Underwater optic fiber cables could help detect seismic events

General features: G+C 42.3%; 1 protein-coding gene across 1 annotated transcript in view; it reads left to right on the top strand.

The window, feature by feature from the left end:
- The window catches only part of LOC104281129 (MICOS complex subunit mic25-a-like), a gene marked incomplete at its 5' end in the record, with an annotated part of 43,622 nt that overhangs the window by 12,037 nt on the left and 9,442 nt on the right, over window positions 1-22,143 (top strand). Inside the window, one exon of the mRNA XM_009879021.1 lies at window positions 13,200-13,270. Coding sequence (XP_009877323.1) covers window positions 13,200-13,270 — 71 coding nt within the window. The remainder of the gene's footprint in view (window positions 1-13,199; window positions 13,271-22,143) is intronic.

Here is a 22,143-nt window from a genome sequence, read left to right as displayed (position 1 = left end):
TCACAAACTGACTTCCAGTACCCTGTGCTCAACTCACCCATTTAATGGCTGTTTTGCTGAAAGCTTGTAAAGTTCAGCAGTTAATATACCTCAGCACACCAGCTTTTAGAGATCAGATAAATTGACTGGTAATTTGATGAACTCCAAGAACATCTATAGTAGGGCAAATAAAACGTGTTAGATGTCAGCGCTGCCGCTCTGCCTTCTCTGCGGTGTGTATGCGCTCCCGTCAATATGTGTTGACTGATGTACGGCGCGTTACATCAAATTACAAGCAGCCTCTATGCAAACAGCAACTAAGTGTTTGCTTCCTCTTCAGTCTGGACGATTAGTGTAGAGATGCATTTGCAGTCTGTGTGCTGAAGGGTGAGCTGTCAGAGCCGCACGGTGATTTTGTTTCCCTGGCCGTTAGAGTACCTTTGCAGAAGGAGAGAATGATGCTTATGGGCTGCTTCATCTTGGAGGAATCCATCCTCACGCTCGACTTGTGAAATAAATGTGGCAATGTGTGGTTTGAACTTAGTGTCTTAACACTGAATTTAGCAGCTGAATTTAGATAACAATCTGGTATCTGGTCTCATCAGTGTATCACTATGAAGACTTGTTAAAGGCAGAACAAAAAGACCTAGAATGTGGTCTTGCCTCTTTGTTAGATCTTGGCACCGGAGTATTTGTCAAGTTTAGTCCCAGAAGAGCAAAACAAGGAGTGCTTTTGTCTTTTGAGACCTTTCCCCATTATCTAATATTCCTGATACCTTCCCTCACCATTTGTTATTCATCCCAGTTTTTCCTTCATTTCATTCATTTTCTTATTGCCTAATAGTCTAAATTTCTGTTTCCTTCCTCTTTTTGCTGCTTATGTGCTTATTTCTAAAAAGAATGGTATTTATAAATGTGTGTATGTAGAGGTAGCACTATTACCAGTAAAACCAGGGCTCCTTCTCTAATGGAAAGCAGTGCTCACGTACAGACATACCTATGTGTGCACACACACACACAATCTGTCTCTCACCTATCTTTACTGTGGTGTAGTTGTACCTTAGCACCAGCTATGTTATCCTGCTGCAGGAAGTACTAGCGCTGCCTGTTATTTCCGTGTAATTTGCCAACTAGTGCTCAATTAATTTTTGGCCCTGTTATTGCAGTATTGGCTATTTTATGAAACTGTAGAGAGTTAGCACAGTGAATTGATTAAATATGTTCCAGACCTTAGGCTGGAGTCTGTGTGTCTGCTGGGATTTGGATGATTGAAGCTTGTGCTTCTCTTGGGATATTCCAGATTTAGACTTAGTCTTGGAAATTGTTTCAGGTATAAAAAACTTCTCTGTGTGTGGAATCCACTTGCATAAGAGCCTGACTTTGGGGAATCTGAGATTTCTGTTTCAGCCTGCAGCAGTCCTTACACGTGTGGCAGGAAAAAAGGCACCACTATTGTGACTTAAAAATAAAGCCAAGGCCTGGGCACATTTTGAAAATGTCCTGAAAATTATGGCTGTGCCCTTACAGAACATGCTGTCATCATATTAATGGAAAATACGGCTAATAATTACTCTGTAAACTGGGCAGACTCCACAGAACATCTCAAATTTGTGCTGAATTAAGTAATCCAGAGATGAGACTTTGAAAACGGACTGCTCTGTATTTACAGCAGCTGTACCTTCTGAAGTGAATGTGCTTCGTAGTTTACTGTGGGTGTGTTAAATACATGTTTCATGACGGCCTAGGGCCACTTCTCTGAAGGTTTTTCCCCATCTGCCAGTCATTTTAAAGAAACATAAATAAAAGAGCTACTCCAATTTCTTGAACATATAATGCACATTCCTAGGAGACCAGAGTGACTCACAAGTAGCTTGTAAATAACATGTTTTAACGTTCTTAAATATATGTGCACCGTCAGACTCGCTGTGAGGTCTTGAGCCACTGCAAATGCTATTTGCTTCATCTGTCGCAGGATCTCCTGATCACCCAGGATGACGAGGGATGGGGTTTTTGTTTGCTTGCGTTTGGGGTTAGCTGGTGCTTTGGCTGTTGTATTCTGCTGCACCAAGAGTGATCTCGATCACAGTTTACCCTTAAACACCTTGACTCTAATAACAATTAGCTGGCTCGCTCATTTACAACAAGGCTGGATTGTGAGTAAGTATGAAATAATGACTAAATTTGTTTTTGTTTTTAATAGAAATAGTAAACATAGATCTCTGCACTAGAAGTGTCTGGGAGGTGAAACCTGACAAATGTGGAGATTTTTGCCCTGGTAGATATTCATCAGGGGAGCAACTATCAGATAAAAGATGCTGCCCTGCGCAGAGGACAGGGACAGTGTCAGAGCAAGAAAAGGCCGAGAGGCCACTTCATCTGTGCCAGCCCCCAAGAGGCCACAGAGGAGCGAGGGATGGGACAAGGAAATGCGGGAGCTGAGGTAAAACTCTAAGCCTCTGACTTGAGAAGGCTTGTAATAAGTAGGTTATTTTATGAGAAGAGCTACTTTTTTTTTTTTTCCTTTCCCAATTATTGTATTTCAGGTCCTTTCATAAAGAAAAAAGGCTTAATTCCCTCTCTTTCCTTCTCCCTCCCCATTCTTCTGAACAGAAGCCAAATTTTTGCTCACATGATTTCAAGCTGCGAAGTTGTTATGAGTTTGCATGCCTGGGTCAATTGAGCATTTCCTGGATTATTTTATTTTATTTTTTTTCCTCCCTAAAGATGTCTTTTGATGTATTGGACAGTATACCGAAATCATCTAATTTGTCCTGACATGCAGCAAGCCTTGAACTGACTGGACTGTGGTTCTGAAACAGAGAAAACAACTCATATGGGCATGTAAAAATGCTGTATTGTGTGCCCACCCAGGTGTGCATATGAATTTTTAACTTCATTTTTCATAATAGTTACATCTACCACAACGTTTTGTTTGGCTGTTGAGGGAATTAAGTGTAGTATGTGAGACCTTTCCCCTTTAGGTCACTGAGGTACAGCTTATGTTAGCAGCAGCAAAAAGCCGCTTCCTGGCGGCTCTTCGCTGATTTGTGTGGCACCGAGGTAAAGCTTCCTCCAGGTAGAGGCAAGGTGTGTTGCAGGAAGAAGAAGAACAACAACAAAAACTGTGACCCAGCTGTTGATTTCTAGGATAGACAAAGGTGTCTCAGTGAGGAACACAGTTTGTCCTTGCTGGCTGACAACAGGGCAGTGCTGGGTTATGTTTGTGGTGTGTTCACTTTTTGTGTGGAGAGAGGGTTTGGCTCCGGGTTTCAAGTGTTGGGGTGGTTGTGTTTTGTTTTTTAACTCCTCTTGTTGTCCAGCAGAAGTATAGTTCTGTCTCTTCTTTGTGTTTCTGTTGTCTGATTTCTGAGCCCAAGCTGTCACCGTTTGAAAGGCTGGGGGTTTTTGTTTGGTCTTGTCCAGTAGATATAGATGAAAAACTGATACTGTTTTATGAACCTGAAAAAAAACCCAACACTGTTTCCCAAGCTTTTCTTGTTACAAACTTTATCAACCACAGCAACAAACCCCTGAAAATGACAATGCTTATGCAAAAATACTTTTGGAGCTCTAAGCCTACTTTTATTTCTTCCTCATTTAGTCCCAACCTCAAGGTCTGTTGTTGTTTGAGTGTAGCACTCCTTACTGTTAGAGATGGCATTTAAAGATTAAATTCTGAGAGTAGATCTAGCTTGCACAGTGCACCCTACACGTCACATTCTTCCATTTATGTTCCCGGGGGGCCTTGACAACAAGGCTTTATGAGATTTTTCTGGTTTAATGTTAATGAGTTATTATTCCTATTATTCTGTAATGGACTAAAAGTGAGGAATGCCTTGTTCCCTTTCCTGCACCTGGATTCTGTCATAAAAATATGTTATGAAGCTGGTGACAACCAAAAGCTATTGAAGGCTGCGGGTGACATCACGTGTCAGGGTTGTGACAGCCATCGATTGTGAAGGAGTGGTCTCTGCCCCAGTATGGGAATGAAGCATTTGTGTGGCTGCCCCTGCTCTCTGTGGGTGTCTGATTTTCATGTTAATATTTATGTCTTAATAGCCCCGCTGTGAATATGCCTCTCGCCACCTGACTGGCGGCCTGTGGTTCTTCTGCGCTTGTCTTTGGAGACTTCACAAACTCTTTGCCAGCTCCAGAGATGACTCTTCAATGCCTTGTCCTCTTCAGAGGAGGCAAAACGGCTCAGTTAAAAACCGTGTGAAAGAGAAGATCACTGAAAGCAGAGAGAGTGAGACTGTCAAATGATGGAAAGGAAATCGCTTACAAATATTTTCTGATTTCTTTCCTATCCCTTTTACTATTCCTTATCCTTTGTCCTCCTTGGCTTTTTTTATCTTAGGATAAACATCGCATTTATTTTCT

Earthquakes can erupt from the ocean floors and cause havoc on the mainland. Such havoc can be minimized by warnings if oceanic seismic activity is detected early enough. Current earthquake detection depends mainly on detectors on land, leaving many underwater earthquakes undetected. Last month, a new study published in the journal Science suggests that seafloor optic fibers, which transmit the world's internet traffic, can be also used to detect seismic waves from underneath the ocean. According to the authors of this preliminary study, earthquakes cause disruptions along the optic cables, which can be detected by lasers added at both ends of the optic cables. According to Charlotte Rowe, a seismologist at the Los Alamos National Laboratory in New Mexico, USA, signals emitted by submarine cables can also be used to get sharper insights into the earth's interior composition. Scientists believe this is an intriguing study that should be followed up to improve the detection of underwater earthquakes.
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